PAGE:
WHEN SONS OF HUNS drummer Ryan Northrop sent their new album to well-respected metal label EasyRider Records on Friday afternoon, he didn't expect they'd have a record contract on Monday.
But that's what happened, and November 29 brings the release of the Portland band's first full-length. Putting to wax their driving mix of stoner rock and speed metal, Banishment Ritual isn't an album of studio trickery.
"I mean, we're a three-piece, so I didn't want to do a whole lot of stuff that we're not going to pull off live," says guitarist Peter Hughes. "We kept it pure... because there's not supposed to be a lot of extra stuff in there." It's a natural move—and the right one, given that their allegiance to no-frills rock music is what has earned Sons of Huns such a large fanbase.
While Hughes and Northrop note the obvious Black Sabbath influence, they also mention classical, jazz, late '80s thrash metal, and early '80s Southern California punk as steps along the path to becoming Sons of Huns. It's perhaps this range of influences that has allowed them to open for a wide variety of acts, extending from Poison Idea to Sallie Ford and the Sound Outside, Andrew W.K. to metal-head comedian Brian Posehn—a wonderfully odd assortment that they feel flattered by. "We love playing to more eclectic audiences," Northrop says. "I think it speaks to how well we try to play our music and what other people's interpretations of that is."
Their broad influences don't end there. With a bit more of a transcendent inclination than your average metal band, they note H.P. Lovecraft, acts of magic, alien connections, meditation states, and Ray Bradbury as thematic and lyrical influences. Hughes and Northrop speak to the cleansing effects and cathartic release of playing music loud, as Northrop explains what a banishment ritual might involve: "Expelling the things you don't want in your life and accepting the things you do."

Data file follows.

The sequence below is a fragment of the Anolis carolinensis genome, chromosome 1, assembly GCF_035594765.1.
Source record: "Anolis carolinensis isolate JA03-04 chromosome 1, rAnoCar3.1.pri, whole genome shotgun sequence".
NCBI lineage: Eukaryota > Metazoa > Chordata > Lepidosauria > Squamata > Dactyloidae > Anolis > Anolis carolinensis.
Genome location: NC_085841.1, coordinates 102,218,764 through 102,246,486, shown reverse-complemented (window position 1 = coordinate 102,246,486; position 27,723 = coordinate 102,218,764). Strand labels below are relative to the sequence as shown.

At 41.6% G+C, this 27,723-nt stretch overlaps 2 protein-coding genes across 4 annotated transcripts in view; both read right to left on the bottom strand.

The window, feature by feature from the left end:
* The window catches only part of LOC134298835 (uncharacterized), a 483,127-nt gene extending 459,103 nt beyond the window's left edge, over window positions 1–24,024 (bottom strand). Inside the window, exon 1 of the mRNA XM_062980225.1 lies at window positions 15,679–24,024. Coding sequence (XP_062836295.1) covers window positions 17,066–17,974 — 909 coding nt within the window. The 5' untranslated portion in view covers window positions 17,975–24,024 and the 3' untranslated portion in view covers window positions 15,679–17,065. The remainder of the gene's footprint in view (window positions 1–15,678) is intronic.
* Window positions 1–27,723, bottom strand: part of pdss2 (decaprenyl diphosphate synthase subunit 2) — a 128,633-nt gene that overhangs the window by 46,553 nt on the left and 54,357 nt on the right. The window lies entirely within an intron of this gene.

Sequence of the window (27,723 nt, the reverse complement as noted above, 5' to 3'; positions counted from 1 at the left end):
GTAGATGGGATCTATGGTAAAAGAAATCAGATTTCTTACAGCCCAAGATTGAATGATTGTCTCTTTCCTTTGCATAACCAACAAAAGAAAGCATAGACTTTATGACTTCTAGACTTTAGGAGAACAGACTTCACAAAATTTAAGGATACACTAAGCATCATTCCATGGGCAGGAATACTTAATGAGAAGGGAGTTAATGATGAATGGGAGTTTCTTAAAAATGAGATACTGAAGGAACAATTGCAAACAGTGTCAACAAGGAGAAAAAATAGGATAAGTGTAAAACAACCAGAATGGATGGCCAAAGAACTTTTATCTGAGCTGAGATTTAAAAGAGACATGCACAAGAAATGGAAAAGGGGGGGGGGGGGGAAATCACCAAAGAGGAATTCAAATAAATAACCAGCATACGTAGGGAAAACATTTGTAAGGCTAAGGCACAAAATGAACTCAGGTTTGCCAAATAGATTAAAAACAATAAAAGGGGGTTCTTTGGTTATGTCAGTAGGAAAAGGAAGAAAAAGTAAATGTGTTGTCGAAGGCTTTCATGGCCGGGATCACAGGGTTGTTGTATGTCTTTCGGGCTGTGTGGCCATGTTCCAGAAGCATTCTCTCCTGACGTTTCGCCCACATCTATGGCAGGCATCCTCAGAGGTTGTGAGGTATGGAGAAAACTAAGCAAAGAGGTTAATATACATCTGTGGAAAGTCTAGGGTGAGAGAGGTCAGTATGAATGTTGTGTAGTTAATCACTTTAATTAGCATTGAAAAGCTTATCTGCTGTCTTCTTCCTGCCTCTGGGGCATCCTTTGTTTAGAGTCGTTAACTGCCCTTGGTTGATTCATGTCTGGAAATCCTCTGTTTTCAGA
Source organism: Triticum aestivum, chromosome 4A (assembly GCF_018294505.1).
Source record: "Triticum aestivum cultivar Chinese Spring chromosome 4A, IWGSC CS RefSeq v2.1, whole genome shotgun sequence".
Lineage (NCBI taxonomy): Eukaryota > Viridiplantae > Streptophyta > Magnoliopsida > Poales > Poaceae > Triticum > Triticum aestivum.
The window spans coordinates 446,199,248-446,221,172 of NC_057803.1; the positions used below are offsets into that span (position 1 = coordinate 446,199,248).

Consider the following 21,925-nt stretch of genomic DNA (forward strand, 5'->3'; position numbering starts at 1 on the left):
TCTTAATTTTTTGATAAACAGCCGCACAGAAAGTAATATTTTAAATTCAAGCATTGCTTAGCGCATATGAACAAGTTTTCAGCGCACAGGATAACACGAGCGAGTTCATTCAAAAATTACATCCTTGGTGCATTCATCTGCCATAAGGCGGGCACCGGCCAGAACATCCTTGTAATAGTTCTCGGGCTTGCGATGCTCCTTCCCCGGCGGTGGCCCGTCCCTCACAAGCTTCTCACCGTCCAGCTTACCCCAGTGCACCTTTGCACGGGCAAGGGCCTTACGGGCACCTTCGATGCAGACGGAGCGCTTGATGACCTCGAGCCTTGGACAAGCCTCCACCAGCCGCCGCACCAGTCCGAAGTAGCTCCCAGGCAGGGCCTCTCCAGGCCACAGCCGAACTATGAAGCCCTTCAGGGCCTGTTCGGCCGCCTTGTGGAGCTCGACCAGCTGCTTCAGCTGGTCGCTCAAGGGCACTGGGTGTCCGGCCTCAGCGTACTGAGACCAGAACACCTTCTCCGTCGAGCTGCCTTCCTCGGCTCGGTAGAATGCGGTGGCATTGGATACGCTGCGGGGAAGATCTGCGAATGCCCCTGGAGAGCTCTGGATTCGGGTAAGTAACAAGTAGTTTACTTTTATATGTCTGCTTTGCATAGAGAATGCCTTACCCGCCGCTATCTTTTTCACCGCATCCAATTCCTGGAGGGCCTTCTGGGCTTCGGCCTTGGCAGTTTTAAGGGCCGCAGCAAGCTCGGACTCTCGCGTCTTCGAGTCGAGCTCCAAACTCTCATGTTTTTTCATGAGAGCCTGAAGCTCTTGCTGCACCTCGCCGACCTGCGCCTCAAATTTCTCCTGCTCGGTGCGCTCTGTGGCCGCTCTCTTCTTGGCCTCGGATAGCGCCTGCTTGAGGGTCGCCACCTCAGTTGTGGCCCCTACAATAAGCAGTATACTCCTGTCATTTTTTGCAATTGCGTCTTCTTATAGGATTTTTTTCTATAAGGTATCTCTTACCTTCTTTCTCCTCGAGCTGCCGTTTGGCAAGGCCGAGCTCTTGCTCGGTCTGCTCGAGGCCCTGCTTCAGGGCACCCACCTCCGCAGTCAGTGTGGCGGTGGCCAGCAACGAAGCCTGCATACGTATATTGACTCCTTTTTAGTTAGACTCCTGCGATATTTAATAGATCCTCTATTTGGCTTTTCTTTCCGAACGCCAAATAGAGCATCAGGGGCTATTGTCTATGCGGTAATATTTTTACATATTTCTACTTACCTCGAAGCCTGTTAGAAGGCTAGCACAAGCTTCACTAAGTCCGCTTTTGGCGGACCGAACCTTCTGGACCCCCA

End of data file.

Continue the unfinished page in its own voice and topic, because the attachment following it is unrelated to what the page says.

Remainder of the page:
Most of Banishment Ritual's 43 minutes are made up of this unrelenting catharsis, but the album also has Huns' first mellow moment. Working as an intermission track, the bluesy instrumental "Waking Sleep" seems an unexpected turn. "I just thought there had to be something there that was a break," Hughes says, "that way it takes it down, gives you something to relax to before you put on the next one and get pummeled again."
With Northrop's dad—a professional jazz guitarist—taking lead guitar duties for the song, the track nods to their less obvious influences. "We've had some blog reviews where people are like, 'What are they trying to do with a slower song?' But we don't really think we're trying to throw anyone for a loop," Northrop says.
Having all been friends for years, the three members of Sons of Huns work as a close, collaborative group. "We're pretty big fans of each other," says Northrop. "When we write together, we're all definitely pretty enthusiastic about what each of us brings to the table... [and] are all on the same page with what we like to listen to and what we want to be."
Given this level of closeness, the fact that bassist Shoki Tanabe is leaving the band for two years to teach in Japan would appear to be a pretty big blow. But both Hughes and Northrop look at the change from the perspective of supportive friends. "It's super sad, but this is a new chapter in his life, so we gotta let him do what he wants to do," says Hughes. "And I'm excited for him in that respect." Taking over on bass duties is Aaron Powell from the heavy-psych group Belt of Vapor, a band that Huns have toured with in the past and respect as a seminal Northwest group.
This week's record release show with Gaytheist takes place on Saturday, November 23. While fans can get excited about Banishment Ritual's release in colored, limited-edition double vinyl, the numerological implications of 23 are what intrigue Hughes most about the show. "It's a big time of change," Hughes says. "Twenty-three is a weird number, if you look into it. When Ryan brought up this date [I said], 'Gaytheist is the 23rd? Oh yeah, that's when the record's coming out.'"
"It feels like there's a lot of positive energy leading up to releasing this album," Northrop says. "We're just excited and glad that people want to hear it."